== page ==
One example of a Breastfeeding Friendly Medical System is a healthcare institution dedicated to promoting, supporting and sustaining breastfeeding within the population that it cares for. The Aurora WIC program in Milwaukee, WI is uniquely housed within the Aurora Sinai Medical Center, facilitating daily communication and collaboration between the families who birth their babies at the Medical Center and the postpartum outpatient breastfeeding support at WIC. This continuum of breastfeeding support is an essential component of a Breastfeeding Friendly Medical System.
The Milk Mob spoke with one of its trainers, Tonya Temple, Nutritionist, IBCLC, who is also the Breastfeeding and Peer Program Coordinator at the Aurora WIC Clinic, and Mary Shaw, RNC, IBCLC, Lactation Consultant at the Aurora Sinai Medical Center about how they collaborate to support breastfeeding moms and babies. In this conversation, Tonya and Mary both emphasized the importance of accessibility, trust, and accurate and consistent messages in providing quality breastfeeding support.
Tonya explained the essential role of geographic accessibility in supporting breastfeeding dyads.
“As I grew in my role of Breastfeeding Coordinator, I grew to love this community through their challenges and triumphs. I began to realize that in this community women aren’t getting the breastfeeding support they need. The moms have a lot of different and unique barriers - and it is that transition to home time when challenges arise and they tend to quit breastfeeding. To get that support, I realized that there needs to be that one-stop-shop. We’re a unique program in that moms can just walk down to us at WIC from the Post-Partum unit upon discharge. I think a beautiful benefit we have is that the hospital nurse or clinical lactation staff would say, ‘I know Tonya at WIC, the IBCLC there. Can I relay this message to her about your breastfeeding challenge and we can get you in for a visit?’”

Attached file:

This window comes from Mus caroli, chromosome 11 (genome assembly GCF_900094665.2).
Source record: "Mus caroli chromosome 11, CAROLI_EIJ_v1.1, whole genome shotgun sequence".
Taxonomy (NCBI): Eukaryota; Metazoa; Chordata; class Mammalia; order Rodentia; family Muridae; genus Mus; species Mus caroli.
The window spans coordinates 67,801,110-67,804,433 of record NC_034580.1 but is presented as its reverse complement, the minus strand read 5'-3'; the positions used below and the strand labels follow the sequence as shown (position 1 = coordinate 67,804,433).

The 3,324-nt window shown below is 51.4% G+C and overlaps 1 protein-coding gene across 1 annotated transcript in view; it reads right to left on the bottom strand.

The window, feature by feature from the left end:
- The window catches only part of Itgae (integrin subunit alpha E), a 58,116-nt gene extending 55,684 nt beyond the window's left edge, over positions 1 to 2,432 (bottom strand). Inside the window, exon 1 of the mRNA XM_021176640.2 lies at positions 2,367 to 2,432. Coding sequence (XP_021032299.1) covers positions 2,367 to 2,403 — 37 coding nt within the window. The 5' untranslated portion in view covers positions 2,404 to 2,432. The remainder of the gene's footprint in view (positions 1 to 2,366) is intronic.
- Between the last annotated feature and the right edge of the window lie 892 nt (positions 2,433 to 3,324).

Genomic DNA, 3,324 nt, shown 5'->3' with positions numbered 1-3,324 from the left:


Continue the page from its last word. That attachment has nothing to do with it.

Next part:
Mary adds, “I remember how hard it is to be out with your baby for multiple appointments! That is a huge part of the reason I like to be able to refer to WIC lactation if it is appropriate, because they are already going to WIC for their appointment.”
Tonya and Mary spoke of trust not only between the healthcare provider and the breastfeeding dyad, but between the various healthcare providers and breastfeeding supporters themselves. Tonya explains about the process of building trust when WIC was first established within the Medical Center:
“The WIC office was new to the campus, and it took a few years to really build that relationship where there was trust. People really got to know us at WIC and what our mission was in really giving babies that optimal nutrition. For people not familiar with the program, I think WIC has been known as a place to get formula. Hopefully that whole thought process has changed. So as we built that trust, we began to, in an informal way, work closer together. Anytime we would have a delivery and there would be a breastfeeding challenge, our floor postpartum lactation staff would ask a mother, ‘Can we get a consent from you? Let’s talk to WIC."
“Tonya and I both have different strengths and weaknesses. We call each other a lot just to bounce ideas off of each other. Tonya has had times where she’s felt like there needed to be more medical intervention, so she’s referred to me. I’ve had clients where I know that coming to multiple appointments may be difficult for them, so I’ve referred to her. I find it very comfortable to be connected to the WIC clinics. To me it is just a win-win situation. I think we’ve come a long way from lactation consultants thinking WIC is the reason women don’t breastfeed. We need to share this message with mothers. It is key for us to be speaking the right words.”